White Wine Pairing

10.04.2019 |

Episode #10 of the course Introduction to red and white wine by Paul Kalemkiarian


In our previous lesson, we looked at white wine in the glass. Today, for our final lesson, we’re going to pair white wines with food.

White wines are so versatile nowadays that there are very few dishes they cannot successfully accom­pany. In Hong Kong, for example, homesick Frenchmen have discovered that the wines of Alsace are possibly the only ones to drink with Chinese food—the spicy flavors of the wine stand alongside those of the food and complement rather than compete with them. Indeed, it is quite possible to drink a selection of different wines with a meal without once tasting the fruit of a black grape.

The key, as always, is to choose wines that will balance well with the dishes going alongside them. This is often more difficult to judge with white wines than red. An unexpectedly sweet white wine may do more harm to the flavor of a subtly flavored sauce than a surprisingly fruity or tannic red. By the same token, a delicately flavored dry white may be completely overpowered by a plate of aromatic shellfish.

The two factors to consider when pairing white wines with food are 1) the “weight” of the wine and 2) the acidity or sweetness.

White wines with good, refreshing acidity—as found in the Sauvignons of the Loire and Bordeaux, in crisp Chablis, Portugal’s Vinho Verde, and in the drier wines of Germany and Northern Italy—will be the ones to set against flavorsome seafood (e.g., oysters) and creamy, rich sauces. Fuller, heavier wines—such as the Chardonnays of Burgundy, Australia, and California, the bigger wines of Germany, and the traditional styles of Southern Europe, like Rioja and Dão—are probably better suited to white-meat dishes (foods that might go equally well with a light red wine). Some really full white wines go deliciously with cheese at the end of a meal.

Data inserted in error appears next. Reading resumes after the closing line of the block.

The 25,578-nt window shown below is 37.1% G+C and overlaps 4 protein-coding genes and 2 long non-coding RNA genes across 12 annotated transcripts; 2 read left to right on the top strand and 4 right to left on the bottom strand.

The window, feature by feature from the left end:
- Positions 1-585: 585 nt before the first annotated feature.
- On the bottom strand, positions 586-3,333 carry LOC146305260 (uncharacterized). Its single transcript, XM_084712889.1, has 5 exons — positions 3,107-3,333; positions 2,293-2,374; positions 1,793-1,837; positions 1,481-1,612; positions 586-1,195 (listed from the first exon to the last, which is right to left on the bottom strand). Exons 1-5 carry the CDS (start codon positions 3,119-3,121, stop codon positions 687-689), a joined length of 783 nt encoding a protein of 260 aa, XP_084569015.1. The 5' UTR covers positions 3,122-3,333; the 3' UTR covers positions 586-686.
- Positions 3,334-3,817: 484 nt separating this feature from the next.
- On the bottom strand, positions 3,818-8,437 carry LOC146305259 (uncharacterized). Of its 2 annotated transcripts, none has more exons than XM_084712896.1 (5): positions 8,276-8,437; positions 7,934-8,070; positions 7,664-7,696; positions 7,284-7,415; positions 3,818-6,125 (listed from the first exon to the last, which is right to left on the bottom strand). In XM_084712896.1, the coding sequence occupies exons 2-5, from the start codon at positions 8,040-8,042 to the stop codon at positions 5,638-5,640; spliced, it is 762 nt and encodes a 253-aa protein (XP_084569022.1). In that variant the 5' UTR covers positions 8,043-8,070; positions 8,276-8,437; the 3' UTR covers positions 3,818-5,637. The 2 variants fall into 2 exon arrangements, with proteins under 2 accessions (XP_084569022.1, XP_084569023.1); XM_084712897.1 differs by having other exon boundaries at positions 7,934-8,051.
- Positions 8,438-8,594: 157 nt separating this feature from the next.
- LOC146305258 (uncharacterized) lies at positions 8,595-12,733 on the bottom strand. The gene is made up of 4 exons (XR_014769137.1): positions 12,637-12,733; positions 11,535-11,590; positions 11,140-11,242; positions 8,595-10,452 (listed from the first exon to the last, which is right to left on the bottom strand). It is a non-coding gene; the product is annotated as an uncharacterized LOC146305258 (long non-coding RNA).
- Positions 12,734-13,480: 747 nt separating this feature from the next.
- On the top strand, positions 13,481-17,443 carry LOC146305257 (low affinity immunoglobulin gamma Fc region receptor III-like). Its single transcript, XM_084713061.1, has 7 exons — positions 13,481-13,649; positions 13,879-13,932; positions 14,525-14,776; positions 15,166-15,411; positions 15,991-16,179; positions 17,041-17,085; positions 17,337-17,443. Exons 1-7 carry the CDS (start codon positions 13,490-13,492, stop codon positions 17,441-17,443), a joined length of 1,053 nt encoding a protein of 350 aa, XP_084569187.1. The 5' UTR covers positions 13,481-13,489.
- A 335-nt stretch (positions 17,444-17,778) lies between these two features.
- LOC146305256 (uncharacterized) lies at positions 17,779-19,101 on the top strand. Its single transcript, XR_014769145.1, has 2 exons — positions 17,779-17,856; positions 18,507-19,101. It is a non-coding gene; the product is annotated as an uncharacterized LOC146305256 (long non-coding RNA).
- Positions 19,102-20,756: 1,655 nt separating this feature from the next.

The spicier varieties of Alsace and Austrian Grüner Veltliner are ideal with spicier food. They won’t stand up to a curry—no wine will—but they will combine their flavors interestingly with many dishes whose dominant note is an herb or a spice.

One word of warning: Unless you are trying to persuade your guests that an undrinkable white wine is worth putting past their lips, don’t overdo the chilling. Two hours in an average refrigerator is generally quite enough for any but the warmest bottle of wine. More than that, and you knock the flavor on its head very effectively.

Don’t overfill the glasses—little often works best. The wine will stay cooler in the bottle than once it has been poured. And there is no point, gener­ally, in opening a white wine in advance of a meal, nor of decanting it. White wines are more fragile than reds, and an old one may suffer from too much contact with the air.

Finally, don’t worry too much about glasses. Green-stemmed glasses may be pretty for Mosel, but the standard tasting glass or any other kind that is smaller at the rim than in the bowl will do just as well.

I’ve had great fun sharing my passion for wine with you. I hope that equipped with your new knowledge, you’ll continue your study. Wine is such a rewarding subject. It’s an experience you can enjoy for yourself, as well as share with your loved ones throughout your life. (Don’t you want to be the one who brought that great bottle to the holiday party?) I encourage you to be curious and adventurous. The best teacher is experience and your palate is waiting. There’s a whole world of wine for you to discover. My advice is to get out there and savor it.




Another course by Paul Kalemkiarian

The Ultimate Beginner’s Guide to Wine


Recommended book

The Oxford Companion to Wine by Jancis Robinson


Share with friends